That’s triggered a tangible sense of doom and outrage. The February 2023, Israeli Voice Index, a nonpartisan survey, shows that half of Israelis believe the country’s general situation has worsened under the new government, and 72 percent think that tensions between various sectors of society have heightened during the same time.
Almost 20 per cent of Israelis have participated in demonstrations against the legislative coup. Netanyahu calls them “anarchists” and darkly warns that they are sustained by “foreign donors who want to topple the right-wing government and bring new elections” and by “biased, left-wing, enlisted media” that wants to stir up the public.
His son, Yair, 31, an ultra-right-wing troll, compares the protesters to terrorists and to Nazis and accuses the Israel Police and Israel’s security agency Shin Bet of participating in a coup d’état against his father.
Meanwhile, Israelis warily see mounting violence within their country and in the occupied West Bank, and are transfixed by daily warnings from international credit companies cautioning Netanyahu that his project will tank Israel’s viability as an investment destination. In fact, tech companies are pulling their money out ahead of losing legal protections.
Meanwhile, top officials are treated like pariahs. Finance Minister Bezalel Smotrich — who called for “wiping out” the Palestinian village of Huwara after a terror attack perpetrated by a resident, espouses “the law of the Torah” to replace Israeli civil law, and defines himself as a “fascist homophobe” — was persona non grata during a quick visit to Washington, D.C., this week, where, in a rare moment of bipartisanship, he was shunned by all U.S. officials.
Israeli army reservists have taken on a prominent role in the protest movement, what they call the resistance to Netanyahu’s plan. Reservists form the backbone of Israel’s active service personnel. Some, like fighter pilots, are required to give up to 60 days a year for training. Technically, they are volunteers, and thus not subject to military discipline. Their protests begin with a basic premise: We signed up to fight for a Jewish, democratic state — not a dictatorship; Netanyahu is ripping up the contract that binds us.
Royi Elcabets is the most senior of the protesting reservists, who serves as chief of staff for Israel’s Southern Command, estimated in an interview that he is currently devoting 70 percent of his time to the opposition to Netanyahu.
“I think we are at a critical moment in our national story, and there is real concern that we could lose Israel’s identity as a Jewish, democratic state,” Elcabets told Rolling Stone.
He administers a group of some 2,000 reservists, including more than 40 generals, who “want to raise a red flag — no, a black flag. If this country does not remain democratic with an independent judiciary, and they succeed in changing the regime, it will critically harm the reserves.”
On Sunday, facing a growing mutiny of democracy-loving servicepeople, Israeli Army Chief of Staff General Herzi Halevi admitted to an auditorium full of reservists at Tel Aviv University that the Israel Defense Forces “cannot operate without the volunteer spirit of the reservists.”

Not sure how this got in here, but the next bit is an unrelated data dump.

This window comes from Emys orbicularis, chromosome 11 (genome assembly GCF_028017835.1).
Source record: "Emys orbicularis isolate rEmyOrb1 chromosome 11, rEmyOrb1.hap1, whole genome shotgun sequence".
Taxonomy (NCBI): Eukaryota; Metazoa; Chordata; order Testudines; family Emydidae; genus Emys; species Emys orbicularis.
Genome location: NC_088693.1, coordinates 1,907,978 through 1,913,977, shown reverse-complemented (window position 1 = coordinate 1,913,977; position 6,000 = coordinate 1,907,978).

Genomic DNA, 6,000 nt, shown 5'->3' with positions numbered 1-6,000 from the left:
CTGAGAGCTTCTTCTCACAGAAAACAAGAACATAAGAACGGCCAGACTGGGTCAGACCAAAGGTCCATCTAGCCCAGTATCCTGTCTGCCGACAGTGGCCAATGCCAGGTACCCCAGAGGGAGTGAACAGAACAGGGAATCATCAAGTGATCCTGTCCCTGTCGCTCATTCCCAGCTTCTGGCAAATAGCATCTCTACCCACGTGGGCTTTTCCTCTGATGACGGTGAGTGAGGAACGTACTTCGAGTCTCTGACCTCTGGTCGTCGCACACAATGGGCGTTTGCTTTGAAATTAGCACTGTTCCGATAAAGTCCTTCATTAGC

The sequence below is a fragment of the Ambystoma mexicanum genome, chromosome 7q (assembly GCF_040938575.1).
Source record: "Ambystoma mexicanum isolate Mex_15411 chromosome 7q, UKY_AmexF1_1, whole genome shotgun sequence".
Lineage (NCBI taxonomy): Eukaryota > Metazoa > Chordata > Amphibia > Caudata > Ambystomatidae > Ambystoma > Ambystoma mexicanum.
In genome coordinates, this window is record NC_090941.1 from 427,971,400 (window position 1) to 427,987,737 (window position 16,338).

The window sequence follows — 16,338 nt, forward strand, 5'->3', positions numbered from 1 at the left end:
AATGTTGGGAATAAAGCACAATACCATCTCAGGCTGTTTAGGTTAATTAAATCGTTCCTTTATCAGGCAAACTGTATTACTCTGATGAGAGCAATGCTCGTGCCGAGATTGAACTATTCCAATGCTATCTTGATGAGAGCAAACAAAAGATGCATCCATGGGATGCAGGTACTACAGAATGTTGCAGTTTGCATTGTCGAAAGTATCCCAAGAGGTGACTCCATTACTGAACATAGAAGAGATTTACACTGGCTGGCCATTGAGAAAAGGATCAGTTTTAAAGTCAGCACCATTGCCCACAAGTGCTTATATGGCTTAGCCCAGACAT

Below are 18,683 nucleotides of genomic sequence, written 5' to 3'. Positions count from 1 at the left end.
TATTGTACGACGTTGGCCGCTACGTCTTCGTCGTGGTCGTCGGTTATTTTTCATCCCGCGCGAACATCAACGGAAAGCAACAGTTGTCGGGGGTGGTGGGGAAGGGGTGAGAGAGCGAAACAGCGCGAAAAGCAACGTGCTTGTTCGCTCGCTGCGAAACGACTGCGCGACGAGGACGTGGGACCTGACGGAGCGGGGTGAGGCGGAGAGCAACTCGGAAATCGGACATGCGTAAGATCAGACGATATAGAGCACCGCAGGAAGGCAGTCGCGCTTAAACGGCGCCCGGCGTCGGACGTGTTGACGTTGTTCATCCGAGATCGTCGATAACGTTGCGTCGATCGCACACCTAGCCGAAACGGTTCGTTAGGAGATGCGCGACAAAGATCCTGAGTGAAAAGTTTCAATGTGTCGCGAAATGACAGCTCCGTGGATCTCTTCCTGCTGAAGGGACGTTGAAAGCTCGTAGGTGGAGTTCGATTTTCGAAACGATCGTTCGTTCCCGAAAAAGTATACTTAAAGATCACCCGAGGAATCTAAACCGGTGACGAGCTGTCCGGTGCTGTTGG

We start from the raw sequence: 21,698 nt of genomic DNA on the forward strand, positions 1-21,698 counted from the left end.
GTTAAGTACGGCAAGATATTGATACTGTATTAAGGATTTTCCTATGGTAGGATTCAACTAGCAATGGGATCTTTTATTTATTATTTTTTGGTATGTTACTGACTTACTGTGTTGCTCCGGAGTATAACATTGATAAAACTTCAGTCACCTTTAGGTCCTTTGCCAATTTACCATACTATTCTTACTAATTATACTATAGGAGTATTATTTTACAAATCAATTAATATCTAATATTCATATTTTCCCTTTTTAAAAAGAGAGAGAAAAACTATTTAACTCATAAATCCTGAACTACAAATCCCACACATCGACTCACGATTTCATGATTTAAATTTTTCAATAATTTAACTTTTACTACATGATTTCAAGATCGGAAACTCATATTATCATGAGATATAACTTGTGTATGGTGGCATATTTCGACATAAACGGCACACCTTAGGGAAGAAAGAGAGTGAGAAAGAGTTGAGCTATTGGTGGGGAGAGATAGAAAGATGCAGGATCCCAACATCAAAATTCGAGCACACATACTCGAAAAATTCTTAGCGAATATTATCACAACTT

Elcabets attributes the existential fears of Israelis to “a sort of in-built Jewish pessimism” but he is, himself, something of an optimist — or as near as you can get during these dark times. “I am convinced it won’t be the end of the country.”
He views the moment Israel is traversing as the “birth pangs” and the “growing pains” of a young country still defining its complex identity, “like the United States, and the Civil War,” he says.
It is an allusion with profound resonance. At exactly the age of 74 the United States enacted the Compromise of 1850, a package of five bills aimed at diffusing tensions then raging between free states and slaveholding states, in the hope of staving off an internal conflict. It didn’t work, and an estimated three-quarters of a million people died in the war that ensued.
The American compromise failed. But United States history is only one of numerous foreign examples mustered by Israelis on all sides of the fulminating national debate, with demonstrators often comparing Netanyahu to Russia’s Vladimir Putin, Turkey’s Recep Tayyip Erdoğan, Hungary’s Viktor Orbán, and Argentina’s Juan Perón.
But Netanyahu’s path is also anathema within his own country, even within in his own political camp. “It is the complete contrary of what we grew up on, in the Likud,” says Limor Livnat, a former minister of education for the premier’s party, and the daughter of two founders of the Likud.
“The independence and supremacy of the rule of law, as Menachem Begin described it,” she added in an interview, alluding to the conservative former prime minister, “those are the values I — we, the Likud — grew up on.”
“Today the Likud is something else,” she said, leaving unsaid the fact that the Likud, once a wide-tent conservative movement, has become a one-man show. Livnat publicly denounced Netanyahu and left the party after 51 years of membership, in February 2021, to protest Netanyahu’s growing alliance with Smotrich’s explicitly racist Religious Zionism party.
She sees Netanyahu leading “a very dangerous process that could bring us to very, very bad places Israel has never before even imagined.”
Grossman, who spoke at the first rally opposing Netanyahu’s measures, takes this thought a step further than Livnat. Possibly the most important part of Israel’s current puzzle, says, “is the fact of occupation” of Palestinian territory.
“We’re crying out that this new legislation will hurt Israeli democracy, but for 55 years we’ve ignored the occupation completely.” he says. “An occupying land cannot call itself democratic.”
The past few months, he said, have been brutal. “Suddenly all the differences between us and all the hostility has surfaced, and suddenly Israel, this very strong country, with the strongest army in the Middle East, with the strongest air force and the Mossad — in one fell swoop it feels as if they’re all falling and crashing down.”